Magazine article The Spectator

What George Osborne Didn't Tell You about the Tories' Radical Economic Agenda

Magazine article The Spectator

What George Osborne Didn't Tell You about the Tories' Radical Economic Agenda

Article excerpt

It was as if the banks were taunting the Conservatives when they arrived into Manchester Piccadilly on Sunday:

the cash machines at the station had run out of money. The queues were snaking around the escalators, and Tory activists could do little. This, of course, is excellent preparation for government in the age of austerity. What to do when money is in such short supply? It's a question that the Conservatives are developing a convincing answer to - but very little of their thinking was revealed in Manchester this week.

This was the iceberg conference: only a small part of Tory policy was allowed to peek above the surface. The emphasis was on the icy water of austerity: telling the country to work longer, public sector workers that they will get no pay rise and those earning more than £50,000 that they will no longer receive means-tested tax credits. But the question that dominated debate in the conference bars - how the Tories are going to cut back the £175 billion deficit - remained conspic-uously unanswered.

There are good reasons why Mr Osborne and his team did not reveal their whole hand in his speech. Partly it was because the Tories fear that every commitment they make to cut spending or raise taxes hands Labour an issue with which it can try and revive itself. Being straight with the elec-torate has its limits; there is little political advantage to be had in saying that nearly all capital spending projects are likely to be delayed or that the strong probability is that the only new roads to be built are going to be toll roads. Alongside these measures, the first Budget will almost certainly increase VAT to 20 per cent - again, hardly a vote winner.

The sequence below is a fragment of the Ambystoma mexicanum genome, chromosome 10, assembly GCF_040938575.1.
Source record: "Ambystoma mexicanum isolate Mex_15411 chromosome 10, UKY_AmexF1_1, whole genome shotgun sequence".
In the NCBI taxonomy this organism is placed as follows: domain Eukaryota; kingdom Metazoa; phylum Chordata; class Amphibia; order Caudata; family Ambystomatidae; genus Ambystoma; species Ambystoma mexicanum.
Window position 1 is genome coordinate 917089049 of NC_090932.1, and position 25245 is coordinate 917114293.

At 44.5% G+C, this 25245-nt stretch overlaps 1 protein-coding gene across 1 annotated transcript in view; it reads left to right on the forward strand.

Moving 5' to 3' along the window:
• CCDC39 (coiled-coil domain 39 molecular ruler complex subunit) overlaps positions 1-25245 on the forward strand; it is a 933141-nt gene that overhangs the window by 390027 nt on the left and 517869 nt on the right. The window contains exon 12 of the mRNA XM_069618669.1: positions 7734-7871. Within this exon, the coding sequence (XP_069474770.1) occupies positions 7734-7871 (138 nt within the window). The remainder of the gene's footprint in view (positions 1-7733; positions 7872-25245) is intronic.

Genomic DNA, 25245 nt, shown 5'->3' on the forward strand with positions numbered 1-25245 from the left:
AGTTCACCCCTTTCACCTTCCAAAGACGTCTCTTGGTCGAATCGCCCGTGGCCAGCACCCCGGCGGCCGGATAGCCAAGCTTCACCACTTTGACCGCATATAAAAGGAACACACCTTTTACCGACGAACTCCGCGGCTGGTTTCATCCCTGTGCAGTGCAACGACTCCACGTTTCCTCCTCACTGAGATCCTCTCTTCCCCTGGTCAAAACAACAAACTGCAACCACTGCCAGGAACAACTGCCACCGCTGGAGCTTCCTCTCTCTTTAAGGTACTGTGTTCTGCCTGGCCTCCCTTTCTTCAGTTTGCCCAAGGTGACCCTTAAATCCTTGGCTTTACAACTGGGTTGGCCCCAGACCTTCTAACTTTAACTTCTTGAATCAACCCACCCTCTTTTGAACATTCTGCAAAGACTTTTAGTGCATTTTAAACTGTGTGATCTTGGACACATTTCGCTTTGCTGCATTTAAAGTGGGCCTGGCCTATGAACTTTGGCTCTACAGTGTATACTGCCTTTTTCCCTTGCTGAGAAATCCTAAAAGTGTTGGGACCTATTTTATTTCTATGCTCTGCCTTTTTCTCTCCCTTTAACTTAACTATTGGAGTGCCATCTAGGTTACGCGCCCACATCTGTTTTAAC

There will also likely be some form of additional tax on banks, something The Spectator called for last week. I under-stand that one change being floated is what would be, in effect, a windfall tax on financial institutions. It would be billed as an accountancy rule: any bank that has received state aid cannot write off old losses against tax. Osborne's office is rightly concerned that banks will try to put their international losses through their London office, with a view to pay-ing no British tax for years or more.

A simple rule outlawing any such manoeuvre - for the banks kept alive by taxpayers, at least - would allow the Exchequer to collect tax at the normal rate. Many banks will protest. But the Tories are every bit as ready for a fight with them as they are with the public sector unions.

As one senior Tory adviser told me, 'real change only comes when you take on the vested interests'.

The size of the black hole in the public finances - £175 billon - is such that even these measures wouldn't make too much of a dent in it. The higher rate of VAT would only bring in not much more than £10 bil-lion. If the Tories were to decide to fill the deficit with a 70:30 split between spending cuts and tax rises (the ratio being discussed by most Conservative-inclined economists) then far more work would need to be done.

But a plan is under consideration that would see Britain start to grow its way out of the fiscal hole it is currently in. …

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